Latino Art Collective to Exhibit Miniature Day of the Dead Altars in Pasadena – Pasadena Weekendr


Multicultural performance collective TA’YER, in partnership with the Pasadena/Altadena Coalition of Transformative Leaders (PACTL), celebrates Halloween — or its Latin American version — on Saturday with a miniature Day of the Dead shrine exhibit and contest at the Cabrera’s Mexican restaurant in Pasadena.

The exhibition of miniature altars will also be a contest in which members of the public can vote for the top three altars, with winners receiving gift certificates, said Fernando Castro, executive director of TA’YER Latino Arts Collective.

“We have been working with PACTL for three years under the leadership of Helena Ayala, who has been a great help to the community, organizing multi-generational… theater workshops, where little children join their mothers, grandfathers and grandfathers. -mothers,” Castro says.

The event heats up with theater games moving around the room, then a folk arts teacher gives the kids projects to complete, such as making paper lanterns and making “papel picado,” which consists of basically cutting out elaborate designs in sheets of multicolored. paper and hang them up for display, and paint porcelain “calaveras” or miniature skulls, Castro said.

Altar prep, calavera painting, and papel picado work has actually begun and continues through Thursday at the Flintridge Center, 236 Mountain St. The creators will take the finished artwork home and will bring them to the Mexican restaurant in Cabrera on Saturday morning.

Then the tribute ceremony begins, where family members who had a recently deceased loved one bring offerings to the typical sized altar to honor the deceased.

“And that’s the teaching of not being afraid of death but reflecting love and dedication to celebrating the memory of a loved one,” Castro said. “There is a ritual where offerings are presented at the central altar and what it means for the offering is read. A group of people enter, dressed as ‘catrinas’ (usually depicting wealthy women with faces painted with a skull motif) and they will dance, a particular dance or a moving piece with the sound of ‘La Llorona’, which is a traditional song”.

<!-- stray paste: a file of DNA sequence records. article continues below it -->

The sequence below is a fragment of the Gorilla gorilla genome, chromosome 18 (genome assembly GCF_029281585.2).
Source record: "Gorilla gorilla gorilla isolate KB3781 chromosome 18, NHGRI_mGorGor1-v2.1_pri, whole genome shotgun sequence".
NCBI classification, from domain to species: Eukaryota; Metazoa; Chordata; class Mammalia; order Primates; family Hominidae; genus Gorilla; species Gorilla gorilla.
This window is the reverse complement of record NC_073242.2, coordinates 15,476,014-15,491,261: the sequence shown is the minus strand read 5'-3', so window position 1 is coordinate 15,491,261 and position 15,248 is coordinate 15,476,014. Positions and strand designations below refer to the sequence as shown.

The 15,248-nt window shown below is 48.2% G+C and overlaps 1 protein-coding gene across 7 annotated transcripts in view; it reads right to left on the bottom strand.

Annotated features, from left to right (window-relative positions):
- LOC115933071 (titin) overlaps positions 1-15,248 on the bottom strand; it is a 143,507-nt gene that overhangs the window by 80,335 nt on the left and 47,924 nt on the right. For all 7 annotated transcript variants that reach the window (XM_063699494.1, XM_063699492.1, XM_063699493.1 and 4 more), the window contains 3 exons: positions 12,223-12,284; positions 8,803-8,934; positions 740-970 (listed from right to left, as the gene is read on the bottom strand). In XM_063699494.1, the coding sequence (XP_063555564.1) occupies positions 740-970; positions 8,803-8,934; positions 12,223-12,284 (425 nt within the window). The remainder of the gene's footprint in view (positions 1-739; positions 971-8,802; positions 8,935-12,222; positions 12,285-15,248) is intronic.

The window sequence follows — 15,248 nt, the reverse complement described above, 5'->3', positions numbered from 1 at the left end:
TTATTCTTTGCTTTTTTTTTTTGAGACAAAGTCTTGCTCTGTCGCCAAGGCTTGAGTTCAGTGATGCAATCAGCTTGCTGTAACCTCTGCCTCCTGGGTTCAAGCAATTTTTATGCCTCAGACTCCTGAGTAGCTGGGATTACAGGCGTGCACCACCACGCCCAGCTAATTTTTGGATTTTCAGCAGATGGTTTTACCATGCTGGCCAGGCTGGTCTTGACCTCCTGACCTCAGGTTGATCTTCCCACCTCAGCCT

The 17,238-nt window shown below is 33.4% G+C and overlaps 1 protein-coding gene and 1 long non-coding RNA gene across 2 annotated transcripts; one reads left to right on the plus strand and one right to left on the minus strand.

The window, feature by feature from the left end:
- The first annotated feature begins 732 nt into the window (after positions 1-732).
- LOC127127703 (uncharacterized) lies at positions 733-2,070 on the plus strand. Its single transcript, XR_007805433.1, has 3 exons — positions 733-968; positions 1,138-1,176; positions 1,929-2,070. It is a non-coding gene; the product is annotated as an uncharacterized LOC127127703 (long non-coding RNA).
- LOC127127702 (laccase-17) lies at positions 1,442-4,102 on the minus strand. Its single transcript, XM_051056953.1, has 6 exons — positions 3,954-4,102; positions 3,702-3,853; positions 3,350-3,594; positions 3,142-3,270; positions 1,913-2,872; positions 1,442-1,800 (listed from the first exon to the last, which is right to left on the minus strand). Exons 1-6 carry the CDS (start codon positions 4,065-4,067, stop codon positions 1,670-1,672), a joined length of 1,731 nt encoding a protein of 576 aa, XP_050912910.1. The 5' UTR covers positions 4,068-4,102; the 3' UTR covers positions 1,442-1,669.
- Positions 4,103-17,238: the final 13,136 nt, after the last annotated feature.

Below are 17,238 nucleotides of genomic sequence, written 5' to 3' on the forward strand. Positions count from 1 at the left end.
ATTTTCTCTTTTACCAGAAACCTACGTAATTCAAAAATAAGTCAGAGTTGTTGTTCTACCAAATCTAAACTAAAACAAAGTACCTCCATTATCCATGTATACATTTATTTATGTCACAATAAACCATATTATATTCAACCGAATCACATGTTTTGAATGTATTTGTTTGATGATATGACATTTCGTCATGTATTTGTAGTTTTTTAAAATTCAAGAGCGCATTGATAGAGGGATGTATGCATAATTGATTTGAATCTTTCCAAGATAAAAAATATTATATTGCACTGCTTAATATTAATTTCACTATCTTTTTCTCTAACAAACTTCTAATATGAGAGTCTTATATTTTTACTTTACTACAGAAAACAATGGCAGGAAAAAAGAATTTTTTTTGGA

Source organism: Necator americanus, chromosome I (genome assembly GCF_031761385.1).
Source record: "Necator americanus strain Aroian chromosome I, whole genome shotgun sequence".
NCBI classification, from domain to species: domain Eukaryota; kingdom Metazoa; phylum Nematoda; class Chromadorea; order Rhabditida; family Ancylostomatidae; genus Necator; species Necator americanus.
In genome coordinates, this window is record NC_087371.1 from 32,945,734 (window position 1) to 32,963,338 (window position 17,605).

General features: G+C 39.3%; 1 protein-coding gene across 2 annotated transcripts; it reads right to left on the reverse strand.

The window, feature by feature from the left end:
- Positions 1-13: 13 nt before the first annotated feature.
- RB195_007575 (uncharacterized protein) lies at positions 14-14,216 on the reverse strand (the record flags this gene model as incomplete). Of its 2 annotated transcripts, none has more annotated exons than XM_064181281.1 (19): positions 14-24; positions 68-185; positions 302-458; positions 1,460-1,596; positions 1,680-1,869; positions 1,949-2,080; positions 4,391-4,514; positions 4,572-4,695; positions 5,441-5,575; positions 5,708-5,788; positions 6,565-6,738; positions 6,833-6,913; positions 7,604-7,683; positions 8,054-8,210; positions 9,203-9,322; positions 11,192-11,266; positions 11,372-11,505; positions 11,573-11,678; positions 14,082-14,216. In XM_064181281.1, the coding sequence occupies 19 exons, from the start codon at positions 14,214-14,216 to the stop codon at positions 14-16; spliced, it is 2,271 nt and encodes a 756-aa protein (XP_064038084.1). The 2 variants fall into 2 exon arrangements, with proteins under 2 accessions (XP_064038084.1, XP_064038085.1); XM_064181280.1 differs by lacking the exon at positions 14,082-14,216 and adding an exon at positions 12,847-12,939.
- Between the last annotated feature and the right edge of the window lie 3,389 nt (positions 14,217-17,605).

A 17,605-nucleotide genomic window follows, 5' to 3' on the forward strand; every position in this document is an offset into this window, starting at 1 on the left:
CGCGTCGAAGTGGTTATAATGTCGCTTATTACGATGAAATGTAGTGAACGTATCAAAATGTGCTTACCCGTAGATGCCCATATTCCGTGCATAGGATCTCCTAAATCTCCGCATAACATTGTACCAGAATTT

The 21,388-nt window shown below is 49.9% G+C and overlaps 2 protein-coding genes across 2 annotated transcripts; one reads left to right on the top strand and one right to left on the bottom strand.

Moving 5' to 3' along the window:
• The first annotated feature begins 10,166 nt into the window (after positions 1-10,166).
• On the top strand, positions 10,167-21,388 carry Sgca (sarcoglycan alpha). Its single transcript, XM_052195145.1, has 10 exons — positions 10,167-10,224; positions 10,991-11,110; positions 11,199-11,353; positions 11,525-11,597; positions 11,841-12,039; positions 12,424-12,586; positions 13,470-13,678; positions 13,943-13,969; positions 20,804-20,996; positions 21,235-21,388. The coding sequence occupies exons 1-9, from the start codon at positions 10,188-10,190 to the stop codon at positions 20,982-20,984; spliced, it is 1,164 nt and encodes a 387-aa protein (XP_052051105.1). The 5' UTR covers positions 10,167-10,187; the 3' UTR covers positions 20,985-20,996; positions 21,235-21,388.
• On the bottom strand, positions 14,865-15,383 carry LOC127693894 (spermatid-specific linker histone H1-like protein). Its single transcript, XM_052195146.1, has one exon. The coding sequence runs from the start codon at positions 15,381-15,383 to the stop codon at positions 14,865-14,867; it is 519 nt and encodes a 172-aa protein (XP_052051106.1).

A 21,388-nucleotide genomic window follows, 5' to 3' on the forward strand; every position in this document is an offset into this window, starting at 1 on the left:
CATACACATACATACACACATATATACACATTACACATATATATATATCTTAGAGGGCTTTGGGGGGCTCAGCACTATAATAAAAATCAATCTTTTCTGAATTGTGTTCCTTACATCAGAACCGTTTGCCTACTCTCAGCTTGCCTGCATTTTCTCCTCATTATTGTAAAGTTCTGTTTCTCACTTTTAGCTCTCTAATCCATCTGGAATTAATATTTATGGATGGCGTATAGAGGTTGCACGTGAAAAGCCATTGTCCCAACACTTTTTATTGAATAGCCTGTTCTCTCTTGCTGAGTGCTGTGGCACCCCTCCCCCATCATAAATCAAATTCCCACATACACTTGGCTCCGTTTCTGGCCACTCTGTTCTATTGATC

For the competition, spectators will be able to vote to choose their favorite altar.

“The event means bringing back memories, bringing out traditions and putting a different spin on it,” Castro said, noting that the COVID-19 pandemic has affected so many communities of color and especially ravaged. “Through the use of art, culture, ritual and memory, these celebrations allow us to collectively mourn and honor those who have passed before us.”

As a diverse group of Latino immigrants, day laborers, parents, workers and other members of the community, the artistic collective TA’YER encourages the community to present through art their personal experiences and reflections on social issues: immigration, homophobia and human rights.

The non-profit group is dedicated to helping at-risk youth, recent immigrants, and the LGBT community engage in the arts and community issues.

The Day of the Dead Exhibit opens at noon at Cabrera’s, 655 N. Lake Ave., Pasadena.

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